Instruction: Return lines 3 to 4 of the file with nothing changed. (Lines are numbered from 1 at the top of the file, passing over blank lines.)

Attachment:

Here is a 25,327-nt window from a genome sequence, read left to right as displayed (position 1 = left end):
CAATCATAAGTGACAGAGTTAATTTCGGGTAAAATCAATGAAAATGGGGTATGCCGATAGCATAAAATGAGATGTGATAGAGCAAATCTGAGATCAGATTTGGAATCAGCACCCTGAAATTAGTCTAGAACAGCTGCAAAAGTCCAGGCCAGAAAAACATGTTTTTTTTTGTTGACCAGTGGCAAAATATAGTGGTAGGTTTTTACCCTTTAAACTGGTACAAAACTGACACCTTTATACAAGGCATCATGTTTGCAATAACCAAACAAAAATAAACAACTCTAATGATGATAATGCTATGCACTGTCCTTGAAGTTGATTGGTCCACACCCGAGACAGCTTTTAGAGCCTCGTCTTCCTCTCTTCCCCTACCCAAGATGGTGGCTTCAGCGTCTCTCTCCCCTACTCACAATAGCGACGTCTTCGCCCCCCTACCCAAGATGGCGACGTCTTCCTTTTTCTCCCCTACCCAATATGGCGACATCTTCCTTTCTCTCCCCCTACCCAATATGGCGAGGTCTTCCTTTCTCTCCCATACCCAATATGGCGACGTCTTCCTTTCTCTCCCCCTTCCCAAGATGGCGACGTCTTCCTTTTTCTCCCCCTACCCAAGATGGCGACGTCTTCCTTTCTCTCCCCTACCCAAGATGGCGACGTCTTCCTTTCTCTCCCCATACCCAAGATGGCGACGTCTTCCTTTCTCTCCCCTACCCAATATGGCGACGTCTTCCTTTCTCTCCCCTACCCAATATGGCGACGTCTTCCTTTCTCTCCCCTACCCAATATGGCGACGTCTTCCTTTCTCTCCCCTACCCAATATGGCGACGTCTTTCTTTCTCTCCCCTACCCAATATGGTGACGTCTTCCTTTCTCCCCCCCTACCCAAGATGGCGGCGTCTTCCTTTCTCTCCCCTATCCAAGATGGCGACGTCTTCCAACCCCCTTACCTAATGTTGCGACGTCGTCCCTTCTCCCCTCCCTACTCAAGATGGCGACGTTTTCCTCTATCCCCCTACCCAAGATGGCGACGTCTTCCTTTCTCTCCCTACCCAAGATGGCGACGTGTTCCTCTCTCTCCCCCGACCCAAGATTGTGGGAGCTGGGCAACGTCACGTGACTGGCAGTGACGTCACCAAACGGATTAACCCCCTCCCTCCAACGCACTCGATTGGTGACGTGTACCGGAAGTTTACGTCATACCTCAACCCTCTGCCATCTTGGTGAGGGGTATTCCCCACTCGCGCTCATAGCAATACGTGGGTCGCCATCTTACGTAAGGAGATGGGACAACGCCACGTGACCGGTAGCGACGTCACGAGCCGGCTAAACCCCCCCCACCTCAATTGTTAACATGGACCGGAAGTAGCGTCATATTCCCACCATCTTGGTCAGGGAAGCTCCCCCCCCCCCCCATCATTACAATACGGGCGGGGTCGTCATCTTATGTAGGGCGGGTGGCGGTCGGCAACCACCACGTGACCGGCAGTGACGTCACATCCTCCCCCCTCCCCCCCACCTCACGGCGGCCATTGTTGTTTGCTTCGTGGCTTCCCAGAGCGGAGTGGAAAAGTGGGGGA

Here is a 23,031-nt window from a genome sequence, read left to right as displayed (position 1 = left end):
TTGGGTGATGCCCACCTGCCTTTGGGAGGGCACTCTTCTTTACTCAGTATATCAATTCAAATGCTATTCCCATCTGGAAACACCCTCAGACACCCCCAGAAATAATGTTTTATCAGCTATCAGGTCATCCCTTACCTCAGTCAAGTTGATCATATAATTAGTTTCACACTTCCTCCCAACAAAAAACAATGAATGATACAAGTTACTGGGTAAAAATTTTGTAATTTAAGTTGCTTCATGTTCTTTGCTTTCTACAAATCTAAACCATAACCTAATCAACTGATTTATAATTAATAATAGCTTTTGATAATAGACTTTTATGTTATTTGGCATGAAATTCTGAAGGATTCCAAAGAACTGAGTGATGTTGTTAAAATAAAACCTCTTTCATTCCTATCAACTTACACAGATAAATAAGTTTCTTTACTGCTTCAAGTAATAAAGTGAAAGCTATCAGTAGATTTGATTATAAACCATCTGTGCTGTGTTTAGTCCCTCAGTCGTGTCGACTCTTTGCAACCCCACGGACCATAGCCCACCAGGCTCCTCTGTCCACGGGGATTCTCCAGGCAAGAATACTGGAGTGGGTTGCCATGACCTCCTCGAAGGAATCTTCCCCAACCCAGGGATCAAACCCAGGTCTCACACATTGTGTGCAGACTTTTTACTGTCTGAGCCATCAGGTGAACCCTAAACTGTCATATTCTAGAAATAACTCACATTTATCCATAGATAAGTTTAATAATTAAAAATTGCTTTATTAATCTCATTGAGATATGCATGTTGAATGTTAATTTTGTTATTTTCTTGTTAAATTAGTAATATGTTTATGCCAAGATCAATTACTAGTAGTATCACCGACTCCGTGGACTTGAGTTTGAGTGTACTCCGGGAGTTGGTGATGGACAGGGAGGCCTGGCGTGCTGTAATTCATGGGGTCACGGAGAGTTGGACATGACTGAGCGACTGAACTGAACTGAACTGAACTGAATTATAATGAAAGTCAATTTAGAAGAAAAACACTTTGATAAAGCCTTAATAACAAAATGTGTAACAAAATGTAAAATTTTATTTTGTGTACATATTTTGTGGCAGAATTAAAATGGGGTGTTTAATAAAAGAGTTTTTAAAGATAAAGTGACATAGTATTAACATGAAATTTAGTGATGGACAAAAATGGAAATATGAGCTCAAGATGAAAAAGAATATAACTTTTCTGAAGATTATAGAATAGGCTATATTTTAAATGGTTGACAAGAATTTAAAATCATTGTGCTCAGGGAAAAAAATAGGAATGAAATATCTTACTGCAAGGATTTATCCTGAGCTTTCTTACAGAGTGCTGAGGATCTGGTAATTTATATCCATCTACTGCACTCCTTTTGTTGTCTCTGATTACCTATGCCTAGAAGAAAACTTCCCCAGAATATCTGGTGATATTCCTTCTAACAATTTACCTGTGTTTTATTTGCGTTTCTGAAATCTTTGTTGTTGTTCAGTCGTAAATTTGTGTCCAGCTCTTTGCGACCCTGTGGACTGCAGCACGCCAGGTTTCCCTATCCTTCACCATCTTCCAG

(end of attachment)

Here is a 23,031-nt window from a genome sequence, read left to right as displayed (position 1 = left end):
TTGGGTGATGCCCACCTGCCTTTGGGAGGGCACTCTTCTTTACTCAGTATATCAATTCAAATGCTATTCCCATCTGGAAACACCCTCAGACACCCCCAGAAATAATGTTTTATCAGCTATCAGGTCATCCCTTACCTCAGTCAAGTTGATCATATAATTAGTTTCACACTTCCTCCCAACAAAAAACAATGAATGATACAAGTTACTGGGTAAAAATTTTGTAATTTAAGTTGCTTCATGTTCTTTGCTTTCTACAAATCTAAACCATAACCTAATCAACTGATTTATAATTAATAATAGCTTTTGATAATAGACTTTTATGTTATTTGGCATGAAATTCTGAAGGATTCCAAAGAACTGAGTGATGTTGTTAAAATAAAACCTCTTTCATTCCTATCAACTTACACAGATAAATAAGTTTCTTTACTGCTTCAAGTAATAAAGTGAAAGCTATCAGTAGATTTGATTATAAACCATCTGTGCTGTGTTTAGTCCCTCAGTCGTGTCGACTCTTTGCAACCCCACGGACCATAGCCCACCAGGCTCCTCTGTCCACGGGGATTCTCCAGGCAAGAATACTGGAGTGGGTTGCCATGACCTCCTCGAAGGAATCTTCCCCAACCCAGGGATCAAACCCAGGTCTCACACATTGTGTGCAGACTTTTTACTGTCTGAGCCATCAGGTGAACCCTAAACTGTCATATTCTAGAAATAACTCACATTTATCCATAGATAAGTTTAATAATTAAAAATTGCTTTATTAATCTCATTGAGATATGCATGTTGAATGTTAATTTTGTTATTTTCTTGTTAAATTAGTAATATGTTTATGCCAAGATCAATTACTAGTAGTATCACCGACTCCGTGGACTTGAGTTTGAGTGTACTCCGGGAGTTGGTGATGGACAGGGAGGCCTGGCGTGCTGTAATTCATGGGGTCACGGAGAGTTGGACATGACTGAGCGACTGAACTGAACTGAACTGAACTGAATTATAATGAAAGTCAATTTAGAAGAAAAACACTTTGATAAAGCCTTAATAACAAAATGTGTAACAAAATGTAAAATTTTATTTTGTGTACATATTTTGTGGCAGAATTAAAATGGGGTGTTTAATAAAAGAGTTTTTAAAGATAAAGTGACATAGTATTAACATGAAATTTAGTGATGGACAAAAATGGAAATATGAGCTCAAGATGAAAAAGAATATAACTTTTCTGAAGATTATAGAATAGGCTATATTTTAAATGGTTGACAAGAATTTAAAATCATTGTGCTCAGGGAAAAAAATAGGAATGAAATATCTTACTGCAAGGATTTATCCTGAGCTTTCTTACAGAGTGCTGAGGATCTGGTAATTTATATCCATCTACTGCACTCCTTTTGTTGTCTCTGATTACCTATGCCTAGAAGAAAACTTCCCCAGAATATCTGGTGATATTCCTTCTAACAATTTACCTGTGTTTTATTTGCGTTTCTGAAATCTTTGTTGTTGTTCAGTCGTAAATTTGTGTCCAGCTCTTTGCGACCCTGTGGACTGCAGCACGCCAGGTTTCCCTATCCTTCACCATCTTCCAG